The Point of Healthcare is Not Just Profits and Growth, it’s Treating Patients

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Giving birth is an incredibly stressful experience. You rush to places, encountering numerous unfamiliar faces, and moving from one waiting room to the next. There seems to be an endless stream of forms to be signed, too much subpar coffee, endless anticipation, and a general sense of discomfort from staying too long in a hospital. And all this happens before the actual childbirth and delivery. On a day when parents already have plenty on their plate, the last thing they need is one more thing to worry about.

For hundreds of families looking to have a child in the greater Windham area, the announced closure of the labor and delivery services at their local hospital means they will have an additional concern. The day of childbirth will now require driving to either Manchester or Norwich, both about 20 miles away.

Behind the decision to close Windham Hospital’s maternity ward, we find the usual stream of financial doom-mongering and excuse-making typical of our era. Hartford Healthcare, the giant non-profit that owns the facilities (along with six more hospitals across the state), says the ward loses money, and that the hundred or so families that gave birth there each year are not enough to keep it open.

For healthcare CEOs and executives, the hospital system in our state is always on the brink of collapse, burdened by too many facilities and patients demanding treatment. However, if we look at the figures and actions of these executives, the picture is quite different. For starters, Windham hospital turned a profit ($16 million) last fiscal year, so it is far from the money sink Hartford Healthcare executives claim it to be. The hospital has been diverting delivery services to Norwich for years, so their efforts to underserve the community for profit have clearly worked.

The Hartford Healthcare system, as a whole, posted a small loss in 2022, after years of record profits. Part of the reason is their considerable investment in acquiring dozens of private practices, healthcare providers, and smaller hospitals. When hospitals merge, they seek “efficiencies” by eliminating “duplicate services” to cut costs. More often than not, this means shutting down wards or healthcare facilities, either with explicit state approval or by “temporarily suspending” them, never to reopen. What is missing, of course, is the understanding that while closing an intensive care unit or maternity ward might help the bottom line, it has immediate consequences for the communities that depended on them. Driving patients to another town half an hour away might cut costs but can also lead to significant suffering for those patients, all to satisfy the accountants.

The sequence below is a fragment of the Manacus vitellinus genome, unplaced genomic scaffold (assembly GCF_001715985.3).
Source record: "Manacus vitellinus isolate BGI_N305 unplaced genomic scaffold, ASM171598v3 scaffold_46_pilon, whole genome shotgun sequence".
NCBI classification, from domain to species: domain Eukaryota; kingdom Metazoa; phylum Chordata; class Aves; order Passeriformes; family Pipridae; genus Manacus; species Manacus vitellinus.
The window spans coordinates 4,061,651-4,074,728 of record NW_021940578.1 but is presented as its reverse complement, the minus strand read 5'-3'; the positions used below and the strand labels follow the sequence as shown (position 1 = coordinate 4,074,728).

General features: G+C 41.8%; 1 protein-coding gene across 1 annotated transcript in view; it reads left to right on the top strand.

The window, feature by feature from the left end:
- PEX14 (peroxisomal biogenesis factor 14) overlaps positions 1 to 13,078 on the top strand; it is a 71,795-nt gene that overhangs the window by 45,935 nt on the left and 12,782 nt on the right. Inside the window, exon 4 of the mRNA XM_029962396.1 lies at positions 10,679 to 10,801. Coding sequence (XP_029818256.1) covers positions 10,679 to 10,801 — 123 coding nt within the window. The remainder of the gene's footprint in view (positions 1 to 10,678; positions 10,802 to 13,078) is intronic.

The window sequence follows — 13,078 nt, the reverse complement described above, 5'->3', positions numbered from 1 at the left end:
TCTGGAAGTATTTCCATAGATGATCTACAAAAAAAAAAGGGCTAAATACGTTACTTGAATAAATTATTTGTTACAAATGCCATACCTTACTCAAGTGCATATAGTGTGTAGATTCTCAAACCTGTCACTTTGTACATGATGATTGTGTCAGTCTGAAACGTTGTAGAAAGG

The clear winners in this game of mergers and acquisitions are the healthcare executives. Jeffrey Flaks, CEO of Hartford Healthcare, earned an impressive $4.8 million last year; Marna Borgstrom, at Yale New Haven, made $5.5 million. The consolidation of healthcare providers under larger entities, whether for-profit or non-profit, is part of a national trend of mergers and reduced competition in the industry. Hospitals have been seeking savings and economies of scale, becoming larger to deliver services at lower costs. In the process, they have slowly squeezed competition out of business, creating regional monopolies. Patients in Windham cannot choose a different health network because Hartford Hospital is the only option in town. If they close a wing of the hospital to save money, there is no alternative.

The core issue behind these trends remains the same: discussing market-based healthcare makes little sense. Firstly, healthcare providers are striving to become monopolies, effectively eliminating the market. More importantly, healthcare should not be treated as a market at all. The decision to deliver children should not be guided solely by profit and loss. We do not expect our police departments to generate revenue; we expect them to keep us safe. Healthcare providers should be viewed in a similar light.

A small rural hospital might not be a lucrative business, but that is not the point of healthcare. This industry is not just about profits and growth; it’s about treating patients. Unless we change how we think about healthcare, Connecticut’s hospital chains will continue to cut services in rural areas until there is nothing left.